The highest US crude oil exports to China in 11 months lifted total seaborne US crude oil exports to a record high at 11.9 million (m) tonnes in June 2019.
Also contributing to the June record was South Korea, as exports to the other main Far Eastern buyer reached an all-time high volume of 2.3m tonnes.
1.2m tonnes were shipped to China between 1 June and 30 June, up from 1m tonnes in May and worlds apart from no exports at all in the months of August through October in 2018 and again in January 2019.
“From being a very consistent and significant buyer of US crude oil until the trade war changed it all, China was back above a 1 million tonnes in June 2019.
As China stopped buying in August 2018, South Korea became the no 1 destination for US seaborne crude oil, taking 1.5m tonnes on average per month in 2019, and setting a record of 2.3m tonnes in June 2019.
From a shipping perspective, long-haul exports to Asia are great. As China retreated last year, India, Taiwan, Japan and Singapore stepped up alongside South Korea to keep the very long sailing distances around. Tonne mile demand was also record high in June,” says Peter Sand, BIMCO’s Chief Shipping Analyst.
Taking 2.3m tonnes of crude oil from the US in June, meant that South Korea was the main destination, buying 19% of total seaborne US crude oil exports in that month.
Even though it isn’t crude oil of the same characteristics, the growth in South Korean imports from the US comes at a time when it’s been cutting its imports from Iran significantly. South Korean imports from Iran are down from 1.2m tonnes in March to zero in May and June according to official statistics.
The same goes for India, which imported an average of 1.3m tonnes in March through June from the US, while cutting its Iranian imports sharply from 1.4m tonnes in March and April to zero in June. India used to be Iran’s second largest buyer of crude oil after China.
“Crude oil tankers enjoy higher tonne mile demand, when India turns to the US instead of Iran to source its need for crude oil.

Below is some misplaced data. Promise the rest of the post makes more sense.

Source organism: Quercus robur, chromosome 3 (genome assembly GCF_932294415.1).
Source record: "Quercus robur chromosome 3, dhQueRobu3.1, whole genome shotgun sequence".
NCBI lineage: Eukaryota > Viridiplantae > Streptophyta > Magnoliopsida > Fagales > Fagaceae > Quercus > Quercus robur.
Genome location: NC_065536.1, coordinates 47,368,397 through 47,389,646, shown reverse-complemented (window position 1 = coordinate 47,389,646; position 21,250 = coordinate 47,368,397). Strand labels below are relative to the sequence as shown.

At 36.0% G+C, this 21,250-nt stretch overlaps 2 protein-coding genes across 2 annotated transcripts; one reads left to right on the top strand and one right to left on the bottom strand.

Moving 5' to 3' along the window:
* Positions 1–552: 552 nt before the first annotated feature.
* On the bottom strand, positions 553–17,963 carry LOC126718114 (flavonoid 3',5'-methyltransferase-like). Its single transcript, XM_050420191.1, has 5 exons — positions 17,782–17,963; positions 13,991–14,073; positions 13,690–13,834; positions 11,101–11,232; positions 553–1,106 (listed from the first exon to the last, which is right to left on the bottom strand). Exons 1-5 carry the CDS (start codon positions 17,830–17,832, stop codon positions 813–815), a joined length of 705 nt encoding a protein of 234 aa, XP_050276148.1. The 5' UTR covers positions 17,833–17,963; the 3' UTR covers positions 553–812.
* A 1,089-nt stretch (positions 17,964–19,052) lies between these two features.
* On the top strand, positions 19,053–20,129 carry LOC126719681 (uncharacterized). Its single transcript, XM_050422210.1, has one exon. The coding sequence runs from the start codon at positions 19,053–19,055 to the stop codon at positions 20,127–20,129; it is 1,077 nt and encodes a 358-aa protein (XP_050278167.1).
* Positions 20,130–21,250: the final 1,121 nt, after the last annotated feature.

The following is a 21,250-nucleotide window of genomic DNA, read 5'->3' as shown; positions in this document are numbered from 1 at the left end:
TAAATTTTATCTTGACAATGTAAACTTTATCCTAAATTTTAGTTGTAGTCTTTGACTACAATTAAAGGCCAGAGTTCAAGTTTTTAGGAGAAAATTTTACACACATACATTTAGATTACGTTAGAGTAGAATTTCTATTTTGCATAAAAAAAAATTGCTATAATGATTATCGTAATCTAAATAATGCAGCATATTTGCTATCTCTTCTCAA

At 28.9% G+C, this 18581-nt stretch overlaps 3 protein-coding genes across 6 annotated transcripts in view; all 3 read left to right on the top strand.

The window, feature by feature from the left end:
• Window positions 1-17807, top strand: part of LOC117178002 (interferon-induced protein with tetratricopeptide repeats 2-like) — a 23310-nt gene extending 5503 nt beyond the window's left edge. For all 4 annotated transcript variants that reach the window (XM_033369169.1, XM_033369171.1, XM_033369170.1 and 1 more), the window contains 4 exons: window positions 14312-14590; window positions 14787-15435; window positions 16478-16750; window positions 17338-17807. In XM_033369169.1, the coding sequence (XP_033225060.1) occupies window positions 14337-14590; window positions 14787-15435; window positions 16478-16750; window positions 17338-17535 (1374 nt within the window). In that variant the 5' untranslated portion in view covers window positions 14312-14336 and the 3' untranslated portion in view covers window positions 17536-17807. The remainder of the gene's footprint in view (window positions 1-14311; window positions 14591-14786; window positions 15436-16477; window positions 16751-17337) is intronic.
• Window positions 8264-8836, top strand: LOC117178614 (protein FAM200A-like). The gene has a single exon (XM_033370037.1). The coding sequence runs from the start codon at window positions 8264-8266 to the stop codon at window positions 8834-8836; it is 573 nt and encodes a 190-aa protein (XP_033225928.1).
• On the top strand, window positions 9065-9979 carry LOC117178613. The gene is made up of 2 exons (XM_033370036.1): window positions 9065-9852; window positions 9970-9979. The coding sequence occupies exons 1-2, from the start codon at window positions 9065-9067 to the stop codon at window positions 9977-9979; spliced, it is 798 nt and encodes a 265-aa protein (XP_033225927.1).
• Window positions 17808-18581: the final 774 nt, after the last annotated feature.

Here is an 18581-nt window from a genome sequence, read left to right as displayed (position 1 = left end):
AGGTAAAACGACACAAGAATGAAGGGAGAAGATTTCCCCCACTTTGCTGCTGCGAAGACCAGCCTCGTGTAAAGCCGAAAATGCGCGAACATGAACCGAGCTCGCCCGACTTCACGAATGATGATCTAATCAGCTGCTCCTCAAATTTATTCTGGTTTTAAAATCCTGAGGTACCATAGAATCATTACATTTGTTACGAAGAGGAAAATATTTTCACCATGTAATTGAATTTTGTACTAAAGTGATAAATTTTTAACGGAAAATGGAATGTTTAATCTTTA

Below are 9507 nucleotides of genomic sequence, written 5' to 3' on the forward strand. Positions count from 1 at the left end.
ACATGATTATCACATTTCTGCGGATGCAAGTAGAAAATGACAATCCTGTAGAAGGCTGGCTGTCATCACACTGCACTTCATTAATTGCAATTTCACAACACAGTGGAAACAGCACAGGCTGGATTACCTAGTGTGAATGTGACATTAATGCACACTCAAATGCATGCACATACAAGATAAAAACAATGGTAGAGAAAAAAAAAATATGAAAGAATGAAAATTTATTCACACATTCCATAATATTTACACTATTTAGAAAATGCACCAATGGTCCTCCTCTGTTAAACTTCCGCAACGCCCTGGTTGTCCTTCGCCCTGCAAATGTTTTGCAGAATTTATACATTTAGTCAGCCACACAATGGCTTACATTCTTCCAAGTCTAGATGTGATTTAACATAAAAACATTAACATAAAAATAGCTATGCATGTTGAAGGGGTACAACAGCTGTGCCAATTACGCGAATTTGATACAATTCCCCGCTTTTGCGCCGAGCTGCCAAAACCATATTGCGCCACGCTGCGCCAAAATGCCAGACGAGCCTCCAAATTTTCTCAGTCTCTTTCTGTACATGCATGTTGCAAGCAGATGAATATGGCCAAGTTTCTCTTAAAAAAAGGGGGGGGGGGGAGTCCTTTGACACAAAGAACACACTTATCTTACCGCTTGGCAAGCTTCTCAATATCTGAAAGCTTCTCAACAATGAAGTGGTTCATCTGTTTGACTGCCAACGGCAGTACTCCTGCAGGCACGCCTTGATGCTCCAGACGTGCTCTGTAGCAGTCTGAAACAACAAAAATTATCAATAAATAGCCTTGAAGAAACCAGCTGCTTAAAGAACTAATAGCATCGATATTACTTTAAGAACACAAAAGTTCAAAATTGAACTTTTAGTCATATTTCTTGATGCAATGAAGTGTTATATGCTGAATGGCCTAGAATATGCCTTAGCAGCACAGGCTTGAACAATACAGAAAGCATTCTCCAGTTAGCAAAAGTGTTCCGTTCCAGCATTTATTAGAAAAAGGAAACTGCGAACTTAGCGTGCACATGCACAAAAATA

Geopolitical instability is often the main reason behind changes in the trade patterns of the oil tanker market.
Despite growing tonne mile demand, crude oil tanker earnings have generally been lossmaking so far in 2019,” says Peter Sand.
While North and Central American seaborne imports were steady at 1m tonnes per month in 2018, 2019 has seen a gradual lift in crude oil imports from the US, to the countries in those regions. Peaking in April 2019 at 2.4m tonnes while falling back to 1.1m in June, the monthly average for the first six months of 2019 has reached 1.6m tonnes. Up by 65% from the first six months (H1) of 2018.
With US crude oil oil exports increasing at a very high pace, one could easily be drawn to make faulty conclusions with regards to trade flows. But while export volumes of US crude oil to various regions have enjoyed double digit growth rates, trading patterns have been the same.
Europe grew its imports by 52% in H1 compared to the same period in 2018, but this was simply a case of proportional growth in volumes to the increased total crude oil exports from the US. Europe’s share was at 31% of total seaborne US exports compared to 33% last year.
Same thing was witnessed in the case of North and Central America, which share-wise took the same amount as last year, but volume-wise were up 9.6 m tonnes with an accumulated Y-o-Y growth of 64%. In this case, one single country can easily be singled out and that is Canada, which accounts for 84% of the 2019 imports into North and Central America.
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